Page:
because you need to get off a repeater or move off a simplex frequency that's already in use.
This'll require you to know how to enter the frequency (Frequency Mode), the offset
(OFFSET), the shift direction (SFT-D, plus or minus, or off for simplex), and
Programming your radio on-the-fly while you're traveling is very useful, but often quite
cumbersome. So, taking your laptop and an appropriate programming cable along for the ride
can prove indispensable. Do you know how to use the cable and the software to do the
programming? You can download charts of programming frequencies, listed by radio
model and general location from
Noji's programming page.
Get a signal report before starting [link
It doesn't help a whole lot if we attempt to get on the air, and nobody hears us. Even if I
have the very best equipment that money can buy, including a great antenna, and even though
I'm certain everybody this side of the Wasatch Front can hear me, is it still possible that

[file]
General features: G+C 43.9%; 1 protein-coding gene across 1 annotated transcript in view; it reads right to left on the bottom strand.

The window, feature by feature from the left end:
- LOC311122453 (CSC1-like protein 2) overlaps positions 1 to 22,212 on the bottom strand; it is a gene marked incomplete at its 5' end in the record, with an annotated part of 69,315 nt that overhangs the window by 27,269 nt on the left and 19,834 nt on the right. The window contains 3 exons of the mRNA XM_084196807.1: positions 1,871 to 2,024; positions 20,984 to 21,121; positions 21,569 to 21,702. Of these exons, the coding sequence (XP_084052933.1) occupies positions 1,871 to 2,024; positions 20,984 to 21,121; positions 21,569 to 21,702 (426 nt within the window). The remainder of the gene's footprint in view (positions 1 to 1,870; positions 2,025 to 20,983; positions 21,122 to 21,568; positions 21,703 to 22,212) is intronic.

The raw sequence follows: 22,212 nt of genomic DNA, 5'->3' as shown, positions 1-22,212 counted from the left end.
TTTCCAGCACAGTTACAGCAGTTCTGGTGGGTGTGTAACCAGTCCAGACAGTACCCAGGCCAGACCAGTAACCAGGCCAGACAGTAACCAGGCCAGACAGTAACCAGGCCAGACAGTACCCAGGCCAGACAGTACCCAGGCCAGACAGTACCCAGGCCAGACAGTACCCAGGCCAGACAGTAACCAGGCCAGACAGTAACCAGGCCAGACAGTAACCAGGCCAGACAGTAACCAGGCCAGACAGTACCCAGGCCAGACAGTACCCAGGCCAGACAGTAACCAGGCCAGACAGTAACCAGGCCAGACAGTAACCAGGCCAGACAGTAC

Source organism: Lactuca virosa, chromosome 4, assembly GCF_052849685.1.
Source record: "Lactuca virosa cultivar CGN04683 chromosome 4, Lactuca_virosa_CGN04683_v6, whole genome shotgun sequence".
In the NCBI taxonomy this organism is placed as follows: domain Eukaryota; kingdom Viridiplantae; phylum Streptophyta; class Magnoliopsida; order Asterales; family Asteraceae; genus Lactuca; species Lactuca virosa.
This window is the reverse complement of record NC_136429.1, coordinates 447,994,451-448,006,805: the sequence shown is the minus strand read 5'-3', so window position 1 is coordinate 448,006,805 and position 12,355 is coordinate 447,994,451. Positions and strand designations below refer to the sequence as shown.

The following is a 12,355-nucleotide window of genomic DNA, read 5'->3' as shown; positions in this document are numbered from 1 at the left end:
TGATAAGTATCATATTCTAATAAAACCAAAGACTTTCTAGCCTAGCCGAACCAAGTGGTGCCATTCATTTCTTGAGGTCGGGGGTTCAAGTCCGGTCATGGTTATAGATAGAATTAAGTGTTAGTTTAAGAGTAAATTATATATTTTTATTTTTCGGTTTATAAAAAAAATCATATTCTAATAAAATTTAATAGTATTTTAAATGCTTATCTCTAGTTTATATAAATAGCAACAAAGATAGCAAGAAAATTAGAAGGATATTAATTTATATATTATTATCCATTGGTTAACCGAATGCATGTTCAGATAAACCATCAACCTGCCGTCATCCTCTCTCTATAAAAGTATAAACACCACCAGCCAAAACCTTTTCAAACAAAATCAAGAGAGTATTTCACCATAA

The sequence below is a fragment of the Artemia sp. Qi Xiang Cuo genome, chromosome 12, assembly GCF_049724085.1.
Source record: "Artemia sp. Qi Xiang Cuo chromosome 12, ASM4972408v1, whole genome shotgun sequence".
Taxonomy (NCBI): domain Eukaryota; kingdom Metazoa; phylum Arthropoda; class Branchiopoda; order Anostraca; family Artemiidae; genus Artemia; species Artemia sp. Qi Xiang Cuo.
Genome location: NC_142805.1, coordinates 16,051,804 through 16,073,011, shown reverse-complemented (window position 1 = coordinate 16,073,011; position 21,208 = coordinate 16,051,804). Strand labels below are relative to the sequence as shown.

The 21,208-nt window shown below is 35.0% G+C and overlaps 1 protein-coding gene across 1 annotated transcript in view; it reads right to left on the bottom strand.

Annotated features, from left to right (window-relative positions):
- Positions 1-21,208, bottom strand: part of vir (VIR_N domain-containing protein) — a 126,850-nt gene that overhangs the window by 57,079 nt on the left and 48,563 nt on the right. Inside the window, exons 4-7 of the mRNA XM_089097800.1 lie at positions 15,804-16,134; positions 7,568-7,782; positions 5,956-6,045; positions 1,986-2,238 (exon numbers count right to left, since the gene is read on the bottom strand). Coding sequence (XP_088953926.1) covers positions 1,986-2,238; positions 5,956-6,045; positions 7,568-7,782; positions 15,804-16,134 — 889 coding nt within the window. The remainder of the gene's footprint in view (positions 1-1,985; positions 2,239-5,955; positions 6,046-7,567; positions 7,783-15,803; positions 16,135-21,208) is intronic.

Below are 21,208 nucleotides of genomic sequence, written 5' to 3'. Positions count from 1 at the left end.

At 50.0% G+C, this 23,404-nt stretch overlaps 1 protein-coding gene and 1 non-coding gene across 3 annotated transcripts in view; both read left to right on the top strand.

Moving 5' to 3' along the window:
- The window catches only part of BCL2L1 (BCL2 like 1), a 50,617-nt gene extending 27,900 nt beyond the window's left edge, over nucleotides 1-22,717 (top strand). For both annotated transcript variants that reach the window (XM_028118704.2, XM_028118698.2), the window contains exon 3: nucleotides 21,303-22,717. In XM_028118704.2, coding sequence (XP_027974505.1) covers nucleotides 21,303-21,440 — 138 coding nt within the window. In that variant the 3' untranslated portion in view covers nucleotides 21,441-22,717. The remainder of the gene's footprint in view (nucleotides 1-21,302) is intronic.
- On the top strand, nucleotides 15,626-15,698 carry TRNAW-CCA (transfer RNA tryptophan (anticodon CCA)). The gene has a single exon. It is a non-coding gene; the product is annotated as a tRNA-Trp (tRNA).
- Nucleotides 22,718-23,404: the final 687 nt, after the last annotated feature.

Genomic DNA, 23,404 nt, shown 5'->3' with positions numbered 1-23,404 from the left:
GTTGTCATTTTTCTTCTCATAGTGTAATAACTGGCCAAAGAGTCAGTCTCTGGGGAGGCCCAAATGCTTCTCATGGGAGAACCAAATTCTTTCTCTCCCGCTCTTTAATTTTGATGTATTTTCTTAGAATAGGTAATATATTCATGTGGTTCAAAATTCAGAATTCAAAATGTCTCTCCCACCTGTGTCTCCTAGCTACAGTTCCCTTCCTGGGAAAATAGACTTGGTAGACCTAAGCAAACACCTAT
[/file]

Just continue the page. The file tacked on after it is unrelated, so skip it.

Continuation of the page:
they can't? If I'm talking on simplex, my antenna could be oriented incorrectly, I have a
loose connection, I have a corroded connection, I'm not speaking close enough to the microphone,
or my battery is on its last breath. If I'm trying to talk through a repeater, maybe my tone
or offset isn't set, maybe I'm too far from the repeater to hold it open for proper communication,
maybe I've bumped my button and I'm a little off-frequency, or maybe I just need to get out of
When you need to get on the air, especially in a hurry, it seems there are a number of obstacles
that could hinder your otherwise perfect transmission. For that reason, one of the first things
you should do before a net or a drill is to request a signal report. Maybe say, "WS7RJT. Could
I please get a radio check?" and you'll find one or more listening hams who'll be happy to help
you out by telling you how you sound.
You're typically looking for three things as feedback to your transmission: the quality
of your sound, your loudness, and whether your audio is accompanied by any static or
other noise. A ham radio operator who can report these three sound properties is the most
helpful. By the same token, you can offer the most help by reporting these same three qualities
to people who are asking for a report. On the other hand, those who say, "You sound fine" are just a